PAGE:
“How many children have you?” asked
The big Redemptorist.
When was it born?”
“Ten months ago.”
“I cannot absolve your mortal sin
Until you conceive again. Go home,
Obey your husband.”
The doctor warned me…”
Her coffin lid. She twisted her thin hands
And left the box.
Red-bearded saint, had brought hell’s flame
To frighten women on retreat:
Sent on his spiritual errand,
It rolled along the village street
Until Rathfarnham was housing smoke
That sooted the Jesuits in their Castle.
“No pregnancy. You’ll die the next time,”
The Doctor had said.
Her tiredness obeyed
That Saturday night: her husband’s weight
Digging her grave So, in nine months, she
Sank in great agony on a Monday
Her children wept in the Orphanage,
Huddled together in the annexe,
While, proud of the Black Cross on his badge,
The Liguorian, at Adam and Eve’s,
Ascended the pulpit, sulphuring his sleeves
And setting fire to the holy text.
I don’t know about you, but personally I am tired.
As a woman in Ireland in 2017 I am tired and battle sore. I also find it incredulous that we are still fighting for the basic human right of autonomy over our reproductive and sexual health.
Why does everything in this country in relation to maternal health have to be so hard-fought? It is simply exhausting.
It shouldn’t be this hard, but it is.
In May 2015 I cheered along with the vast majority of Ireland when the same-sex marriage referendum was passed. I remember it was a beautiful sunny day and I was six months pregnant. I cried tears of pure joy that my daughter would be born into what promised to be a more inclusive, tolerant and kinder society.
During the highly divisive and at times bitter debate I heard the most hurtful things from the NO side.
They said that people who use Assisted Human Reproduction (AHR) with donor eggs or sperm set out to deny their children a right to a mother or a father. That donor egg conception deliberately denied the child the opportunity to be cared for their biological mother.
Those that know me know that after six years of IVF treatment, heartache, failure and steely determination to keep going against all the odds for the wonderful chance to be a mum, I finally got my happy ending in August 2015 when I gave birth to my beautiful daughter. You may also know that she was conceived thanks to the wonderful generosity of an anonymous egg donor.
The Catholic Church believes that any form of assisted human reproduction is wrong. It leaves infertile people who wish to be parents feeling isolated and heartbroken. It also condemns women who for whatever reason need access to an abortion to the exact same fate.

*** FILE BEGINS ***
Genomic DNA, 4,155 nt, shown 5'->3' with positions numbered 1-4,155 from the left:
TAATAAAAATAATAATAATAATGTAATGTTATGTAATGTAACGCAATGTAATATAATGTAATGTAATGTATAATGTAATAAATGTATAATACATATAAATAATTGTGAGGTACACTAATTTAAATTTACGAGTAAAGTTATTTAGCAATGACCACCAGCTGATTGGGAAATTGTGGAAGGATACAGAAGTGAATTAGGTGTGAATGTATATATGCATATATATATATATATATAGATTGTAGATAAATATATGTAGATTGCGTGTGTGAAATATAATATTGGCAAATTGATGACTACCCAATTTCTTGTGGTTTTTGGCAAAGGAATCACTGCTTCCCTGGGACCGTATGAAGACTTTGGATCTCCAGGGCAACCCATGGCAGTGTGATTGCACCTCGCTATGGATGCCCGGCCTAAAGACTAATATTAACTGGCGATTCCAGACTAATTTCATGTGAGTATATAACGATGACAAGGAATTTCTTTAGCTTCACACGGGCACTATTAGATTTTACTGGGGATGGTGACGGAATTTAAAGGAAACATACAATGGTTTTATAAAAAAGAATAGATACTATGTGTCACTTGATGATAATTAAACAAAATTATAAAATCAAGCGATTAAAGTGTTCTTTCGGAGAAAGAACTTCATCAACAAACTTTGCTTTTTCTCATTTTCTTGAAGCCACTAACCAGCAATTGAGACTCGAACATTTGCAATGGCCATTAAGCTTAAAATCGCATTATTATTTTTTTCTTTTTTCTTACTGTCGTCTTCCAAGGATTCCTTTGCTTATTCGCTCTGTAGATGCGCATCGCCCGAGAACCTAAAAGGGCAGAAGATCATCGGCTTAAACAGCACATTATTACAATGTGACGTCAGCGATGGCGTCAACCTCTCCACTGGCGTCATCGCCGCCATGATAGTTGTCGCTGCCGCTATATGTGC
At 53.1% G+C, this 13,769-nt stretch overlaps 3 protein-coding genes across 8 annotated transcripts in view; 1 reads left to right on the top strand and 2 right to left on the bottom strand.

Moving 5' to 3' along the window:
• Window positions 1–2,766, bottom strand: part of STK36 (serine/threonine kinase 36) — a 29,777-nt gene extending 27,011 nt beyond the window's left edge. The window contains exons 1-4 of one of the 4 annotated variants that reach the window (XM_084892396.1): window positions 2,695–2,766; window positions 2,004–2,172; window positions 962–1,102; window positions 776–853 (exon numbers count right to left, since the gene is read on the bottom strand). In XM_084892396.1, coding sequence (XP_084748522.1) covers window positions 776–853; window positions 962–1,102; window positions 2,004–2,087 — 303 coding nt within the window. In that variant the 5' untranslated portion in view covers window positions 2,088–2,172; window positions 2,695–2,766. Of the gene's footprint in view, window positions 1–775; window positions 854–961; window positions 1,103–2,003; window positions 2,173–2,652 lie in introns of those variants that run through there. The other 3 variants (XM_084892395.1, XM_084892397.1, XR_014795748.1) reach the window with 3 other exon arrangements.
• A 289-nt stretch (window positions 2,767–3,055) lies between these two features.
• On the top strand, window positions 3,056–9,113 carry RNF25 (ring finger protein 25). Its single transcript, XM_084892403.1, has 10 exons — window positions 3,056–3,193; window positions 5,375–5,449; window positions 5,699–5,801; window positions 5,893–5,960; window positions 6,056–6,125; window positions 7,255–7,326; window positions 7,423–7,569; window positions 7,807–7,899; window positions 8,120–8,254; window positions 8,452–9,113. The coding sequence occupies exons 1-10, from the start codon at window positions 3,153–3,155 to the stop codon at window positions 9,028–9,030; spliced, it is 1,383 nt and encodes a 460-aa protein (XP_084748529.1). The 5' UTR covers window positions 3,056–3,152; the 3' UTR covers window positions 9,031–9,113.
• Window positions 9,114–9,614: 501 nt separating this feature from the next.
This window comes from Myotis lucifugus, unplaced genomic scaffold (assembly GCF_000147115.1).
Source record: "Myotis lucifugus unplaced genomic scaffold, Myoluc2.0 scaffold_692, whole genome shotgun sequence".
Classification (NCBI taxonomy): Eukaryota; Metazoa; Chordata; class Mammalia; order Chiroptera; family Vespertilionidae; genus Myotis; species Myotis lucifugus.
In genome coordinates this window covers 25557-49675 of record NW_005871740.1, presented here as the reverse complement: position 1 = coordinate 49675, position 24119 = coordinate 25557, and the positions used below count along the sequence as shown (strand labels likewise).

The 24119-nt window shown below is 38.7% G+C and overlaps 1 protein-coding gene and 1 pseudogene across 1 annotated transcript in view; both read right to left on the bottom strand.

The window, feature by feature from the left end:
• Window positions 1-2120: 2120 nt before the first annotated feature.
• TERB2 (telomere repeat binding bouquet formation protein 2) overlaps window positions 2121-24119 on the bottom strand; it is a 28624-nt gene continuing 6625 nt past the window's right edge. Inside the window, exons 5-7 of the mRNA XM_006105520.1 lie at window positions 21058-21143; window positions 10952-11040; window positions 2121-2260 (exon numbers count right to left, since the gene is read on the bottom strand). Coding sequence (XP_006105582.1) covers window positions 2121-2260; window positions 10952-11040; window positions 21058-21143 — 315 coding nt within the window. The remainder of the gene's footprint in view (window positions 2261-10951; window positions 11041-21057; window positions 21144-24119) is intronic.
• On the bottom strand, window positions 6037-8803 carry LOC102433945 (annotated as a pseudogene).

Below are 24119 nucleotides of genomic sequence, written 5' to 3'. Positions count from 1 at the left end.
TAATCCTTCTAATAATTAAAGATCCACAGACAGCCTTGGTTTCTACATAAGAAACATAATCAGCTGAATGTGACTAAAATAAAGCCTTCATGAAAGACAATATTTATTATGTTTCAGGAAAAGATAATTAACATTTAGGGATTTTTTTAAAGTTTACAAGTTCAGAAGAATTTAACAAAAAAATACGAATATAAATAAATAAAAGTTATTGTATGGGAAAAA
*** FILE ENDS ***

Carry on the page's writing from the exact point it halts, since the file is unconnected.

The historical ties that bind our reproductive health to Catholicism in this country forces women faced with the knowledge that their much longed for and deeply loved babies will not survive outside the womb, due to the cruelty of a fatal foetal abnormality, to travel abroad for a termination.
These babies are named, cherished and remembered. Their mothers, some of whom are forced to bring their tiny bodies home in a box, are cruelly banished, rejected and forgotten. This is wrong.
The Catholic ethos believes that abortion in any circumstance is wrong.
If a woman is raped, if she is pregnant and has a comorbid physical or mental health condition such that the pregnancy puts her life at risk, if her abusive husband is a threat to the baby in her womb, or if she has made a decision about her own reproductive health that for whatever reason she can simply cannot continue with the pregnancy, the Catholic church says no.
Maternal Mental Health
If a woman makes the desperate decision that she would rather take her own life than go on with an unwanted pregnancy she has to justify this decision to three separate medical professionals. In the case of a physical illness it is two.
The latest report from the Confidential Maternal Death Enquiry (MDE) Ireland revealed that seven mothers died by suicide in Ireland between 2012 and 2014 within one year of the end of their pregnancies.
Women with mental health difficulties in pregnancy or the postnatal period in Ireland need support.
However when a pregnant woman’s mental health is in crisis in Ireland today the supports she desperately needs are simply not there.
There are just three perinatal psychiatrists or doctors who specialise in maternal mental health in Ireland and all of them are based on Dublin, one in each of the three maternity hospitals. They are all part-time.